The boss of a defunct training provider has declared bankruptcy as the government seeks to reclaim over £20 million from his firm following a subcontracting scandal.
SCL Security Ltd, founded and run by Andrew Merritt, went insolvent in October 2020 after the Education and Skills Funding Agency kicked the company out of the apprenticeship market.
The decision followed an audit, prompted by several FE Week investigations, which found apprenticeship funding was being used to pay the wages for the 16-to-18-year-olds, which is strictly against the funding rules.
A liquidators’ statement for SCL Security was published this week and revealed its debts have ballooned seven-fold over the past year, from an initial £3.85 million to £26.3 million.
The uplift in claims “predominantly relates to claims arising as a result of the ESFA review in respect of monies paid by a number of colleges and agencies”, the report said.
Brooklands College subcontracted out more than £20 million to SCL Security over a three-year period and had faced having to repay a similar sum to the ESFA following the agency’s investigation into SCL Security, as it was the prime provider responsible for the funding.
It is not clear whether the agency has now agreed to pass the repayment on to SCL Security, or whether it is seeking similar clawback from both providers.
The ESFA refused to comment on the investigation.
Christine Ricketts, principal of Brooklands College, said she could not comment on the clawback or SCL Security investigation but told FE Week her college “continues as a going concern” and has benefited from a “recent increase in recruitment and improved financial performance”.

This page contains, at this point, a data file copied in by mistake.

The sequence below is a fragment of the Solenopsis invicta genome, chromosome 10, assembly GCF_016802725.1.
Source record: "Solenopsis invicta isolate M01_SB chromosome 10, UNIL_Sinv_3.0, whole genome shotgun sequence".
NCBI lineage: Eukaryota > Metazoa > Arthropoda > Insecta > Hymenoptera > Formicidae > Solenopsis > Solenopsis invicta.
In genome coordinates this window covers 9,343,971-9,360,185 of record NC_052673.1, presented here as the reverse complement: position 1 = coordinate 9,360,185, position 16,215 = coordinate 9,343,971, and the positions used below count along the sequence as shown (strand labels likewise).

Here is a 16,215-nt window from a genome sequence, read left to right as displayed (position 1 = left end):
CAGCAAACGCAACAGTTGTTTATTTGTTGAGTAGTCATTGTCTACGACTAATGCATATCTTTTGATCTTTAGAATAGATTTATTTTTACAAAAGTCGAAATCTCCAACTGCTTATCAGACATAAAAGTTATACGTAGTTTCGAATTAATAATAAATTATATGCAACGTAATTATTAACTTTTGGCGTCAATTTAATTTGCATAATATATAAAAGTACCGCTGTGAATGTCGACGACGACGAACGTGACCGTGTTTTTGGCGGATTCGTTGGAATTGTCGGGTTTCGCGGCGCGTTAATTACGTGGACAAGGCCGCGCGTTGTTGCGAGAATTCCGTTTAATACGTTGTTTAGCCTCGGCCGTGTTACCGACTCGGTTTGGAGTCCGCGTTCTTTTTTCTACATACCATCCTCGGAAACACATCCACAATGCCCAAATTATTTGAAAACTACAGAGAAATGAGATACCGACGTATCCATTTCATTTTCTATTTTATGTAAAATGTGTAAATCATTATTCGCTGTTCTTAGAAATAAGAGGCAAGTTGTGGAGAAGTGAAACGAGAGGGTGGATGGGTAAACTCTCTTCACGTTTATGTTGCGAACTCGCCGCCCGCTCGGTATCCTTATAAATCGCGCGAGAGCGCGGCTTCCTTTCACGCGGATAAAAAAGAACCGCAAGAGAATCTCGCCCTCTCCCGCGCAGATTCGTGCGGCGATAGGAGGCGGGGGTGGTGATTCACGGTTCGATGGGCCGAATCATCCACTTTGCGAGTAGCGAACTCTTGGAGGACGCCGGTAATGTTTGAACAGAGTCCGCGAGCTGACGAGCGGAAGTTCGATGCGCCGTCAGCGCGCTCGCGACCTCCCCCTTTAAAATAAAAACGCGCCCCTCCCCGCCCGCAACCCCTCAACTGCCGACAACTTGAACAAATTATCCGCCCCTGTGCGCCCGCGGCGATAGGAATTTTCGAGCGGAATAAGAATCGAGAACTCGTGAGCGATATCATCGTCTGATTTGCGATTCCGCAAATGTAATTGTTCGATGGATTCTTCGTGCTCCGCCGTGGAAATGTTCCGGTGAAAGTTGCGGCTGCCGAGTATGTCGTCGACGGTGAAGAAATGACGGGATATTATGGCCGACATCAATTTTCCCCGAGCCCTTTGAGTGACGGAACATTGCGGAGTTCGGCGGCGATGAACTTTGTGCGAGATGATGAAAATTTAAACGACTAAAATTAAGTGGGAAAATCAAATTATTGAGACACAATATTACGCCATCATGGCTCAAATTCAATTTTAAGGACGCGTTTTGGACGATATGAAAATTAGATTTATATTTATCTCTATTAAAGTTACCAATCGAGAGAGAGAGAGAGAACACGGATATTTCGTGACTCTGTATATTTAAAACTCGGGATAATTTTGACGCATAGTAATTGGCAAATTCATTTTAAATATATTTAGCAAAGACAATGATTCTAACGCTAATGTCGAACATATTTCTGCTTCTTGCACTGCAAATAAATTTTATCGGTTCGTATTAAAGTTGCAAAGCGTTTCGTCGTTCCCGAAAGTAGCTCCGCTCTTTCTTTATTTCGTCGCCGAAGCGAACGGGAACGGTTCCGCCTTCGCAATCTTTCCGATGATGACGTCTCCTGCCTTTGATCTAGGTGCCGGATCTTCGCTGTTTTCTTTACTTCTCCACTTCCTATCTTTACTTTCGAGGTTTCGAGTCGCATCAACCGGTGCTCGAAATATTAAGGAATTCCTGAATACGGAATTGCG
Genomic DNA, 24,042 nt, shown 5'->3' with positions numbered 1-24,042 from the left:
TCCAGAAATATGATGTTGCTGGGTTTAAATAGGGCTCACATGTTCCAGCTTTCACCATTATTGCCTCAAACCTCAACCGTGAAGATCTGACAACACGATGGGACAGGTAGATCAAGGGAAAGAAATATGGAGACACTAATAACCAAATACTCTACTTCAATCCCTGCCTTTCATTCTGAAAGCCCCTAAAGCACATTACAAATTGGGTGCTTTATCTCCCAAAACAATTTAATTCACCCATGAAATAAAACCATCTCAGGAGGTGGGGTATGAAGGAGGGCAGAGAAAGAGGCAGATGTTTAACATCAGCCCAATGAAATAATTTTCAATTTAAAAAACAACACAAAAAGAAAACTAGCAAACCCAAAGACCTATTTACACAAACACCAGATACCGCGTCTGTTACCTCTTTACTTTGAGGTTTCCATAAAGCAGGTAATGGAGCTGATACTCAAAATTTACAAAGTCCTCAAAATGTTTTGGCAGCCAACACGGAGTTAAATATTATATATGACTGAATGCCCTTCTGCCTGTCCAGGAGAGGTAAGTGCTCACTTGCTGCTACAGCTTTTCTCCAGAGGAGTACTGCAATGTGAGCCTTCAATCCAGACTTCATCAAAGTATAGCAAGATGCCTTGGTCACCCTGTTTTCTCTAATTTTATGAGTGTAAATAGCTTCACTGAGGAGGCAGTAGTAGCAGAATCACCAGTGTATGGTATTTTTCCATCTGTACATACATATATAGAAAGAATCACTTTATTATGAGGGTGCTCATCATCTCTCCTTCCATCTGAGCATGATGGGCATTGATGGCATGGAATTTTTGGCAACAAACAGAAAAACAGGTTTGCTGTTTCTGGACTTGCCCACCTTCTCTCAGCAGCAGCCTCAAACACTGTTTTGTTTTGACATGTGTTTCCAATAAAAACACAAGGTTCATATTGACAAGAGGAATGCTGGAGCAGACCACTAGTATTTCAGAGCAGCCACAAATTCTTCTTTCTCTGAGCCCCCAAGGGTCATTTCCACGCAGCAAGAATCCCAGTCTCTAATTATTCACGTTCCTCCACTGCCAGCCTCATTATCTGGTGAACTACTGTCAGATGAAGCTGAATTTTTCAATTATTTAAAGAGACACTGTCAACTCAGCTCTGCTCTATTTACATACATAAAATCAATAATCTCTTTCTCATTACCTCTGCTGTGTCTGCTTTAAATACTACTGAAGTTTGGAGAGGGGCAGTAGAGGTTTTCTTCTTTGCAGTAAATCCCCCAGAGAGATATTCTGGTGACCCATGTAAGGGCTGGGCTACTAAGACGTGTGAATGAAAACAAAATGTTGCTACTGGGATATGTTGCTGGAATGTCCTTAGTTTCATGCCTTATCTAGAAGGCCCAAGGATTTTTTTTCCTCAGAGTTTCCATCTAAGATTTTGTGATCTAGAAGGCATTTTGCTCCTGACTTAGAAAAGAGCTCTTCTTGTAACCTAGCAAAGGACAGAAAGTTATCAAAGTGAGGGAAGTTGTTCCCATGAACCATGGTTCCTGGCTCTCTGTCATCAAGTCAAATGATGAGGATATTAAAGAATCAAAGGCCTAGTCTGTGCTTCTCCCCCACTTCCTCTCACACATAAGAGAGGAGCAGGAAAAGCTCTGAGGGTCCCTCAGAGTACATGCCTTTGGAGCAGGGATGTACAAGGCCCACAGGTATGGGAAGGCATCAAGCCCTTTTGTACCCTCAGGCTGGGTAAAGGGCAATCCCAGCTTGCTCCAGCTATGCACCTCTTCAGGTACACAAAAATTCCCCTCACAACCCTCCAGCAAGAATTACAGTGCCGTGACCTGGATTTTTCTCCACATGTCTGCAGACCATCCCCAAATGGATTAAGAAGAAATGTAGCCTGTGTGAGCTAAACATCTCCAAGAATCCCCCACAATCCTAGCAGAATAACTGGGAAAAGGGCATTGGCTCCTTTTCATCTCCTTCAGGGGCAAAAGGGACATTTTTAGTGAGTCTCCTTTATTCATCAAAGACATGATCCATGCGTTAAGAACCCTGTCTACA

The college is “well advanced in discussions to resolve outstanding issues” and expects to publish its much-delayed accounts for 2019 and 2020 before the end of this financial year, Ricketts added.
Merritt, who took a director’s loan of over £8 million from SCL Security, “decided he had no alternative” but to file for bankruptcy, which was granted in July 2021, the liquidators’ statement states.
His main asset was a property owned jointly between him and SCL Security’s other director, Kym Rowe. The property is currently on the market and any proposal for repayment would be funded by way of the sales proceeds.
The joint liquidators, Phil Deyes and Anthony Milnes from Leonard Curtis Business Rescue and Recovery, have submitted a claim in the bankruptcy to recoup the overdrawn loan account.
Their report states that although there are currently no funds available to “enable a distribution” to unsecured creditors, it is “considered likely that there will be sufficient funds available to enable a distribution to creditors in part from asset realisations in the future”.
However, the liquidators have “not formally agreed” to any claim as yet from the ESFA. They have “spent a considerable amount of time” reviewing the agency’s claim in order to understand the impact on their investigation “both in terms of the liquidators’ statutory duties and assessment if these could lead to any other realisations”.
Over the past year the liquidators have also received claims from “a college” and another “agency” identified in the ESFA investigation, according to the report.
“Again, time has been spent reviewing the supporting documentation provided in respect of these claims together with the information brought to the joint liquidators attention as a result of the ESFA investigation,” it said.
“Due to the quantum and nature of the claims received the joint liquidators instructed lawyers from Andrew Jackson solicitors to provide legal advice in relation to these claims.”
The liquidators warn that if these investigations determine there are further monetary claims against SCL Security’s directors, it is “uncertain whether these would ultimately affect the overall recovery from this source”.
Merritt did not respond to requests for comment.